What Is a Zero-Knowledge Proof?

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Contributor, Benzinga
April 13, 2022
verified by Ryan McNamara

As etymology might imply, the cryptocurrency space runs fairly concurrently with the cryptography space, so any development in one space often substantially impacts the other. In this sense, understanding the basics of various cryptographic concepts can prove useful to solving problems in the cryptocurrency space.

One especially relevant development is the concept of the zero-knowledge proof (ZK proof). Initially conceived in the late 1980’s, ZK proofs seek to minimize the amount of knowledge transferred from the “prover” to the “verifier” in a transaction verifying something about a quantity of data. The measurement is also known as the knowledge complexity of a transfer. 

The reasons for wanting to do this are manifold, as minimizing the amount of data needed to securely prove something can dramatically increase the speed and security of a proof by reducing a transaction’s bandwidth demand and by reducing the potential to reverse engineer the transaction — and thus uncover whatever sensitive data the transaction might have implicitly dealt with. Insofar as blockchains are public ledgers, ZK proofs are used to further anonymize and protect bits of data that go through blockchains in such applications as private transactions or blockchain messaging protocols.

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ZK Proofs Explained

The conditions for something to be a ZK proof are as follows:

  • Completeness: If the statement is true, the verifier will be convinced of this fact by an honest prover.
  • Soundness: If the statement is false, no cheating prover can convince the honest verifier that it is true, except with some small probability.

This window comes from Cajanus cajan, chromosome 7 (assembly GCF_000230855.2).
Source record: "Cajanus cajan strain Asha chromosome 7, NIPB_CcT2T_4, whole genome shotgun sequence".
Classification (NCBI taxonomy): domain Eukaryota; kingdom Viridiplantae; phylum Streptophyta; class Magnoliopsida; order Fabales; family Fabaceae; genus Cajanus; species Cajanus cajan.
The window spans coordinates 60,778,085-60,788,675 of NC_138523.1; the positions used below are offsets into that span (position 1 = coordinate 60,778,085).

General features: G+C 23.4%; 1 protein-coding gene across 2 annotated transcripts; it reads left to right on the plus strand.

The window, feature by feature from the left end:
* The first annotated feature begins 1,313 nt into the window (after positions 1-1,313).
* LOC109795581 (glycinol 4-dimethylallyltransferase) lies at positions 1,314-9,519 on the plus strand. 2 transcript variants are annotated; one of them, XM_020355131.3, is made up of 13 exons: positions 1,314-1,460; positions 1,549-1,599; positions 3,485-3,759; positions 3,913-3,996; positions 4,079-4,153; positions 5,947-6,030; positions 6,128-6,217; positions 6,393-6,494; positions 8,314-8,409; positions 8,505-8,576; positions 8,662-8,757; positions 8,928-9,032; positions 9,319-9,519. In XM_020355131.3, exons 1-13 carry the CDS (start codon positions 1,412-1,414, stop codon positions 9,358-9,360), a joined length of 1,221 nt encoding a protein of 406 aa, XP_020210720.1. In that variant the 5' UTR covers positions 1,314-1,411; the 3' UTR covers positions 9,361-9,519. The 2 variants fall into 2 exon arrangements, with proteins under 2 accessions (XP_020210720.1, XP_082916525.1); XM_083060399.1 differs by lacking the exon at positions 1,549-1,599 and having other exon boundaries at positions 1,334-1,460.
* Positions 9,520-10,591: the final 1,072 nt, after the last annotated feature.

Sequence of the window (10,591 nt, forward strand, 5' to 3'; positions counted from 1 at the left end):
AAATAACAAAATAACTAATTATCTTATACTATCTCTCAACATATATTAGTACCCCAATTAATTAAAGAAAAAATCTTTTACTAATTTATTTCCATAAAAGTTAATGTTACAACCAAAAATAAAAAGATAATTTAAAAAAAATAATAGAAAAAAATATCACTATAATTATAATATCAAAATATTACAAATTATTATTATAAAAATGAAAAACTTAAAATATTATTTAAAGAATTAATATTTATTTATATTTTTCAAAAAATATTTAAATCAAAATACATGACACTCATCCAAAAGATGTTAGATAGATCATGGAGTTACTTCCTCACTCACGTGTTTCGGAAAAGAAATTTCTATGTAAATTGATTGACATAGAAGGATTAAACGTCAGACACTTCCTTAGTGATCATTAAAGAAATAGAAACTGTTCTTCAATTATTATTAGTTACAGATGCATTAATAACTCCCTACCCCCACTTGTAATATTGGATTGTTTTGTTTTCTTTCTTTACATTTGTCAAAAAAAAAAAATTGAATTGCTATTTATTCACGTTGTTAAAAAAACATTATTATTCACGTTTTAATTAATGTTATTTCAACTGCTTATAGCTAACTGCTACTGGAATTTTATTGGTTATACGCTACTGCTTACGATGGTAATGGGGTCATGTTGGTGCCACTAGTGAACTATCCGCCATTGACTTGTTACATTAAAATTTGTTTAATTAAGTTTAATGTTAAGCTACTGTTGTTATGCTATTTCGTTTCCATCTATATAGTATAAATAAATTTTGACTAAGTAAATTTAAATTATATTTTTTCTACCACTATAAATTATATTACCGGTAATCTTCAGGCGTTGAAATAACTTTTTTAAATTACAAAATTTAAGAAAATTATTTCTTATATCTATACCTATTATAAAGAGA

• Zero-knowledge: If the statement is true, the verifier doesn’t learn anything other than the fact that the statement is true. The statement — not the secret — is sufficient to create a scenario definitively showing that the prover knows the secret. 

ZK proofs are actually surprisingly intuitive when described in a scenario, as this example shows. Suppose you have an open vault with a six-digit passcode, and you want to show your friend that you know the passcode to the vault. You could ask the friend to write a 10-word message and to put it into the vault, with the instruction to lock it immediately afterwards. In this case, the statement is the 10-word message, and the secret is the passcode. If you were to then open the vault — without revealing the code to your friend — and correctly read the friend’s message back to them, they’d be sufficiently convinced that you know the code to the vault without your having told them the code at any point of the transaction — satisfying zero knowledge. 

The probability of your having guessed the password right is 1/100000, and the probability of your having guessed your friend’s message without having opened the vault is essentially zero, satisfying completeness. Soundness is mostly achieved by the recency of your friend having written the message making it difficult for them to have forgotten it. 

ZK Proofs vs ZK Rollups

ZK rollups are one particular application of ZK proofs in the context of cryptocurrencies, specifically one that acts as a scaling solution for blockchains. It’s no secret that the Ethereum Network has recently struggled with the amount of traffic that it currently has to deal with, leading to ballooning gas prices, and Layer 2 solutions have come into play to alleviate these issues.